“It’s team,” Rupp said. “At the end of the day, we’re betting that you guys can figure it out.”

True Wealth Ventures also looks at the size of the market opportunity, and whether it is scalable, she said. To get a $100 million to $200 million exit, that’s ok, but for a venture fund, the exit must be much bigger, she said. True Wealth Ventures likes to see revenue from software companies, but with hardware companies it knows they need revenue to build out their product, so they are more forgiving if the startup doesn’t have revenue, Rupp said.

At Silverton, the company makes investments in 20 companies per fund, Dodd said. It looks at the team, market opportunity, and product-market fit, he said. It generally invests in Series A rounds, he said.

LiveOak Venture Partners invests in entrepreneurs who are serial entrepreneurs or those that have deep domain experience in the industry they are disrupting, Srinivasan said.

At the earliest stage of raising capital, Rupp advised entrepreneurs to think about the long road and to make projections on how much revenue they think they’ll generate three to five years out and what their exit strategy might be. Even though the financial projections might seem like “garbage” from the minute they are printed, it is important for entrepreneurs to go through the process, she said.

Plauche asked about entrepreneurs who post a financial project slide with hockey stick revenue growth projections and whether those are discounted or taken seriously.

In venture investing, “there is a saying – triple, triple, triple as in tripling revenues three times in a row year after year, and double, double beyond that,” Dodd said.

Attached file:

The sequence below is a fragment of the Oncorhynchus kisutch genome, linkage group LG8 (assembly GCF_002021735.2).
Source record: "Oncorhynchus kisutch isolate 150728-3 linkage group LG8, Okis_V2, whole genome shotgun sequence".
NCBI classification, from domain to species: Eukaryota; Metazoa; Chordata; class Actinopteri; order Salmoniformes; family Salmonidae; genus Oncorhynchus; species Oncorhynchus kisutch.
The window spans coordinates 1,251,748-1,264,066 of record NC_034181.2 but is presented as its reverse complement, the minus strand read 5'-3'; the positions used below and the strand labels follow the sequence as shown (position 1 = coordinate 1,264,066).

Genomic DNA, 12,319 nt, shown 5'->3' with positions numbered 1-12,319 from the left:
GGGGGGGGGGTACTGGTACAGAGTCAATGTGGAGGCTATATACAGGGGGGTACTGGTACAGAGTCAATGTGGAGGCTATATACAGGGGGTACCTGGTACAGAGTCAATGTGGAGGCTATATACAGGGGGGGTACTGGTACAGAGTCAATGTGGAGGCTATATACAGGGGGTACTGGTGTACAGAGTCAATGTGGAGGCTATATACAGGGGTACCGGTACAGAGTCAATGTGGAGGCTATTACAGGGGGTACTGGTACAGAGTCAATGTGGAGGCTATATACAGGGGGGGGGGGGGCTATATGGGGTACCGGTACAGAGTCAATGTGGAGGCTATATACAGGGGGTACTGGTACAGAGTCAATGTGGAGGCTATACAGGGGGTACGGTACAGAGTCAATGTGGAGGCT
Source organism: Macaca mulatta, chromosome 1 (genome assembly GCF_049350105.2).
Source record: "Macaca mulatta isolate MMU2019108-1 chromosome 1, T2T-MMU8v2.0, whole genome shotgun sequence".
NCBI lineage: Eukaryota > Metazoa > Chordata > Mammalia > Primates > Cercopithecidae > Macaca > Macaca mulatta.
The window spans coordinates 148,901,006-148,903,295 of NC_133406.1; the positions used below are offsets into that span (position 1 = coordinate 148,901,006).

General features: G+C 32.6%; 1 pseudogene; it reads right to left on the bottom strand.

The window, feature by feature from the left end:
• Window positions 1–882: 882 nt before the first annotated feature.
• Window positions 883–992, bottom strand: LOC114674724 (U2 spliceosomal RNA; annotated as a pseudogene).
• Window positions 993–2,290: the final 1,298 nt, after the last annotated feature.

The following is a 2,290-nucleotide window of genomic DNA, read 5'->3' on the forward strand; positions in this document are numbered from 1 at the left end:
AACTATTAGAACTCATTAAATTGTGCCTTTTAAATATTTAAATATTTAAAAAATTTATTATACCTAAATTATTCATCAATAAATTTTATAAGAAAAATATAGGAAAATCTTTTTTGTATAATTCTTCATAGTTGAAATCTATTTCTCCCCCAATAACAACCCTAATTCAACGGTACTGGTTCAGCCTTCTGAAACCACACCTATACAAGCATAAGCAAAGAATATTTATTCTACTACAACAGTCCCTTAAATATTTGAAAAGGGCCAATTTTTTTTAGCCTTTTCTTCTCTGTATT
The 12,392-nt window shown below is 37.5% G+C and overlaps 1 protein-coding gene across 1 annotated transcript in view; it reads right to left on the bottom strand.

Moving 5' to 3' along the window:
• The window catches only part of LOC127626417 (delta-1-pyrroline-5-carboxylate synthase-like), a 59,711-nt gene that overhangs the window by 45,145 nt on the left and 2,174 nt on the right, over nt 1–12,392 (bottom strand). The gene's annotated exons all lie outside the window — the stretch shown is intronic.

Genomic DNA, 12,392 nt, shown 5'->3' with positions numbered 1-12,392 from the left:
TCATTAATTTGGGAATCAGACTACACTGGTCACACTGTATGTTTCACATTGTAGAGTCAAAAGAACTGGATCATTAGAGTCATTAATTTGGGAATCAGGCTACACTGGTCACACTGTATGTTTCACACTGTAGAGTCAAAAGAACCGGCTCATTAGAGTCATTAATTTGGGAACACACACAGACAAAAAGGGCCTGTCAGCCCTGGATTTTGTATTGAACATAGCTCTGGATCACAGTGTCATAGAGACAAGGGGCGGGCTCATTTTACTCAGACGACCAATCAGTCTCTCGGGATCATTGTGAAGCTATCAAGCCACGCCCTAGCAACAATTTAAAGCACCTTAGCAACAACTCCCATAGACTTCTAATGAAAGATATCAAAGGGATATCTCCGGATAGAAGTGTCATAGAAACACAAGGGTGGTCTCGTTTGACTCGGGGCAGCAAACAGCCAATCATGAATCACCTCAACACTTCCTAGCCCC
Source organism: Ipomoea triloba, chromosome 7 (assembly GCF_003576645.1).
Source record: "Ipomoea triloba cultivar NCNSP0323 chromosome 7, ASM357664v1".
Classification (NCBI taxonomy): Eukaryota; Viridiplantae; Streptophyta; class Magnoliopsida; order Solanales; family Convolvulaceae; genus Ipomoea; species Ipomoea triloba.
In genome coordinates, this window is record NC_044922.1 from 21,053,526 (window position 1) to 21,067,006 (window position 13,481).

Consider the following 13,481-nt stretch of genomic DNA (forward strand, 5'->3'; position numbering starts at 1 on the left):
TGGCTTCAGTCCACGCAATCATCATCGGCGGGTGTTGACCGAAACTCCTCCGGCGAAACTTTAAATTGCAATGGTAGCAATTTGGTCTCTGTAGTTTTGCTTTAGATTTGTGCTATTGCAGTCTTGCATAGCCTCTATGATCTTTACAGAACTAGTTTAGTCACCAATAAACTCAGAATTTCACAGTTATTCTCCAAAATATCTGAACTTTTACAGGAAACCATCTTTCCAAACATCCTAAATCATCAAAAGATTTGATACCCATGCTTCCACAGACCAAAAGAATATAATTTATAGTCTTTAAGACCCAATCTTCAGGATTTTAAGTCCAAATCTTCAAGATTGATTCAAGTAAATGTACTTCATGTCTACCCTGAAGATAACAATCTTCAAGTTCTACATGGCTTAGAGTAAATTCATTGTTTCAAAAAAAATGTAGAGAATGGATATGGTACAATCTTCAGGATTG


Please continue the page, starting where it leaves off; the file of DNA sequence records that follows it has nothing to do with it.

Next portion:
“In the Valley, everyone wants to see that,” he said. “Don’t even walk in the door if you can’t show that.”

But ultimately, entrepreneurs need to look at how do they get there from the bottom up, Dodd said. Going from 20 customers to 1,200 customers is kind of hard to do, he said.

Don’t look to boil the ocean but find an industry vertical market that is more specific to sell products into, Dodd said.

Plauche asked how often entrepreneurs should raise funding.

Once entrepreneurs raise VC funds, they are always fundraising, Dodd said.

And VC firms are always fundraising, Ball said.

“You are building a relationship,” Rupp said. But entrepreneurs need to reach out to the right investors, she said. Spend the upfront time to find out which investors are the right ones interested in your industry to build a relationship with, she said.

The best way to reach the Austin VCs is through a warm introduction from someone they know in the Austin technology ecosystem. But LiveOak Venture Partners Srinivasan said one of the fastest-growing companies in its portfolio, Disco, came in through a cold email into its office.